"Colonel Jacob Van Meter, the younger son of Colonel Garret, inherited the old Fort Pleasant homestead, where he and his wife, Tabitha, spent their lives and reared quite a large family of children. He was a colonel and commanded a regiment, and took an active part in the war against Great Britain in 1812-13. He built a residence about two hundred yards outside of the old fort, where he and his wife spent the balance of their lives. He also built the finest flour mill that had ever been erected up to that time in the South Branch Valley, which was constructed to run by water power, and it is still standing, although now in a very dilapidated condition. He was an enterprising business man, and for many years a partner with Chief Justice Marshall in the breeding of thoroughbred horses.
"Judge Marshall lived over in what is now old Virginia, and owned quite a thin and ill-adapted farm for grass and grain, but was a very enthusiastic admirer of the thoroughbred or race horse. Colonel Jacob owned then one of the finest grass and grain farms in the United States. Judge Marshall proposed to furnish Colonel Jacob a lot of fine mares and fine horses if he would take charge of them, be at all expense and care of them, and deliver to Judge Marshall one half of the colts each spring, at two years old. Colonel Jacob accepted the proposition, and delivered to the Judge principally colts for a good many years, and retained the fillies, until finally he sent to the Chief Justice one spring as many or more colts than the entire number of mares which he had originally received, when Colonel Jacob received a letter from the Chief Justice saying that he was now more overstocked with horses than he was before he made the deal with him, and he would please never send him another horse. This dissolved the partnership and left Colonel Jacob with a stock of horses which finally improved and bred up the horse stock of the entire South Branch Valley so that it became noted for its excellent horse stock, and held this reputation until the war between the North and the South swept the entire stock away. At the commencement of that war the horses from this valley were eagerly sought after for cavalry purposes, but before the war closed there were none to be found. Colonel Jacob was for many years an elder in the Presbyterian Church, and one of the chief pillars of that church in the valley. His house was headquarters for ministers of the gospel who passed through this valley, whether Presbyterian or Methodist (no other denominations were represented in the valley then).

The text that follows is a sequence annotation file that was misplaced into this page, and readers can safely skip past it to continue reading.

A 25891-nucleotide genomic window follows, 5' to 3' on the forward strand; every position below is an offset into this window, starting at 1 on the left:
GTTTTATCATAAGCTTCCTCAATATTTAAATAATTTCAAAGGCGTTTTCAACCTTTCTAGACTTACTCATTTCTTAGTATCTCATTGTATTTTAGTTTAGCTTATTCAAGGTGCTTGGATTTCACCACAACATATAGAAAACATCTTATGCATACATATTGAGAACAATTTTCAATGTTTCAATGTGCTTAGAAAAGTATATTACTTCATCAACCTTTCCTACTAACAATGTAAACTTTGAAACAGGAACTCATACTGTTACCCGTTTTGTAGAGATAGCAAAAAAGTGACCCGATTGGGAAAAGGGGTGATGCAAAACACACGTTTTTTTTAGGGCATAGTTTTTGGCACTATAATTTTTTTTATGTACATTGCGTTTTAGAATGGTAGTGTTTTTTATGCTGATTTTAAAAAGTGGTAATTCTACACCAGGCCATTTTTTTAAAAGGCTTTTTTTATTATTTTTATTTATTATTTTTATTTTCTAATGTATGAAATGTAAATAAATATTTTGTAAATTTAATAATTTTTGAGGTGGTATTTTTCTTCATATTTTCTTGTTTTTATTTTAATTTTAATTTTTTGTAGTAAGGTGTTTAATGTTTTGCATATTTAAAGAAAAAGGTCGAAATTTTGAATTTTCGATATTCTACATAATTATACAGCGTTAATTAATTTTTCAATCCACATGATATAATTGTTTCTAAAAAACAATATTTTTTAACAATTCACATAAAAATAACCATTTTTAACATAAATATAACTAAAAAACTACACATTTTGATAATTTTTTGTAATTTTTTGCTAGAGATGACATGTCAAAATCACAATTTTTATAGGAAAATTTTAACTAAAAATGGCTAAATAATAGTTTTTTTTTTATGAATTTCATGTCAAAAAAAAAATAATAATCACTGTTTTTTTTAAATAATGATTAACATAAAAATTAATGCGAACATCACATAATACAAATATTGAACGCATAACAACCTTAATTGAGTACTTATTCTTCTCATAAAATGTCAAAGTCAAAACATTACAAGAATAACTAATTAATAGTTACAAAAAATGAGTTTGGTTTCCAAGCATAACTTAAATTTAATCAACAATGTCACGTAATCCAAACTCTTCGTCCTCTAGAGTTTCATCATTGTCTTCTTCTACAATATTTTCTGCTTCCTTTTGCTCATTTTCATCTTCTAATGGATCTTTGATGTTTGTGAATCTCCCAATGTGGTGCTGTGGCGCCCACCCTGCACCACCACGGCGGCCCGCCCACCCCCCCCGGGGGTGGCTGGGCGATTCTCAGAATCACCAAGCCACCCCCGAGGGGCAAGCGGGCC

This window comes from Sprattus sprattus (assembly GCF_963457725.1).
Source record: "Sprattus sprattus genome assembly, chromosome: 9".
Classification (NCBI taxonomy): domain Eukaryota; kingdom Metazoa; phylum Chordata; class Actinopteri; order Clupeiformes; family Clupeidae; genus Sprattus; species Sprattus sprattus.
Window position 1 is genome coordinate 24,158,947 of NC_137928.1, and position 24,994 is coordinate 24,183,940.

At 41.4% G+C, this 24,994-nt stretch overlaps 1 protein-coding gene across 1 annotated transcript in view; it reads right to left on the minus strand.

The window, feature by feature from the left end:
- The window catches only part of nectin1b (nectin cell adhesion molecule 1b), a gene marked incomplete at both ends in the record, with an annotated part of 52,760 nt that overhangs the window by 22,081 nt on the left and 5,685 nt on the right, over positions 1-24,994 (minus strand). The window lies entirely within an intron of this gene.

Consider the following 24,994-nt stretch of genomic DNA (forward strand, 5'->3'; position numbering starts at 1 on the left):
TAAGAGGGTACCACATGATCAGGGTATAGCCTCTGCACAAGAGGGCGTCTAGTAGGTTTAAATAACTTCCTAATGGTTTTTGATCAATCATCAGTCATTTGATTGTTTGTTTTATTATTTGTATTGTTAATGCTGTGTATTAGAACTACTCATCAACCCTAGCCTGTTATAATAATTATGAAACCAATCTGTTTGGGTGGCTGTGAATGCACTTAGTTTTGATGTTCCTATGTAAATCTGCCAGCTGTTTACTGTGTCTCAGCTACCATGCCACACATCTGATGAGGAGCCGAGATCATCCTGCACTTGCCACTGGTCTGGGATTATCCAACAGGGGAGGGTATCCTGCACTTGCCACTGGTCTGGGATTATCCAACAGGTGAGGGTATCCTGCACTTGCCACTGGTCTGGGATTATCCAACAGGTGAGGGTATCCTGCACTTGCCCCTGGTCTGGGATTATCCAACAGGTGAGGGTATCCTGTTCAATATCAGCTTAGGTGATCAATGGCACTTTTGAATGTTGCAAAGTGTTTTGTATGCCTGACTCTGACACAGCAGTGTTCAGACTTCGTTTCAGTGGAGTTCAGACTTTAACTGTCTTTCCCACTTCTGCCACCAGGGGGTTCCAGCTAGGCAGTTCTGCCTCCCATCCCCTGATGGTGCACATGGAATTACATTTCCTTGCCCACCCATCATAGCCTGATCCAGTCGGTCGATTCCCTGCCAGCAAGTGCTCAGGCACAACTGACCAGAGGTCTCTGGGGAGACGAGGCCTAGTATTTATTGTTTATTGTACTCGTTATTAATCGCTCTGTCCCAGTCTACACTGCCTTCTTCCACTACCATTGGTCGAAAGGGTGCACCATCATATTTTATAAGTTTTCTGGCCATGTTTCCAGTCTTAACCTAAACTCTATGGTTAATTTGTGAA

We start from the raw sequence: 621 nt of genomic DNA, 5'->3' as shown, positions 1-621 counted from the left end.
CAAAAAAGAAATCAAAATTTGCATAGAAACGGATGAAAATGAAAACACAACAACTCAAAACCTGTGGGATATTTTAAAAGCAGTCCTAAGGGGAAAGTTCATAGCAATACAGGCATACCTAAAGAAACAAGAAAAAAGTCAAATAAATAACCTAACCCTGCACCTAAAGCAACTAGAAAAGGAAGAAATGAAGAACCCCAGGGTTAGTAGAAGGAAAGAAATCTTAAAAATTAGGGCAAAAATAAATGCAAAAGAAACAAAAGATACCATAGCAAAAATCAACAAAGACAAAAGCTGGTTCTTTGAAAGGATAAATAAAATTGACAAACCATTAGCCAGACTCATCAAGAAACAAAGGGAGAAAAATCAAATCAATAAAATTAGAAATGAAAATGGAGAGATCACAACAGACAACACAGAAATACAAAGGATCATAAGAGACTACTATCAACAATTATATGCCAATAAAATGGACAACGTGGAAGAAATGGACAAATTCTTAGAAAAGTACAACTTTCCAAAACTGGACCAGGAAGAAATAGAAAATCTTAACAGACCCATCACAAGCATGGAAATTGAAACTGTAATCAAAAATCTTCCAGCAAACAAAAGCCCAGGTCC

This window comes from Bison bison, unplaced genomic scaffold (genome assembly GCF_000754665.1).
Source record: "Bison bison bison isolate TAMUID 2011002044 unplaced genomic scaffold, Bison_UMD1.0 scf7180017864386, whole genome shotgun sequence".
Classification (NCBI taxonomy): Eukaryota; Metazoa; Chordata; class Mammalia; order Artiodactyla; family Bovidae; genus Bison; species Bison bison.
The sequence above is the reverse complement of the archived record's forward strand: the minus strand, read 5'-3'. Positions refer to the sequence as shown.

"Colonel Jacob Van Meter and his wife, Tabitha, had born to them the following named children: Hannah, born in Fort Pleasant, November 8, 1791; married Mr. John Hopewell, of Hardy County; lived there to be quite old, and died without children. The second child, Ann, was born April 1, 1793; was never married, but lived with two of her younger sisters, neither of whom ever married, viz: Rebecca, born May 2, 1799, and Susan, born December 12, 1807. These three maiden sisters lived with their parents at the old homestead near Fort Pleasant until the death of both parents, when they built a neat and comfortable brick mansion about a mile distant from the homestead and on a part of the same estate."
Benjamin F. VanMeter, Genealogies and Biographical Sketches, pp. 61-62 (Louisville, 1901).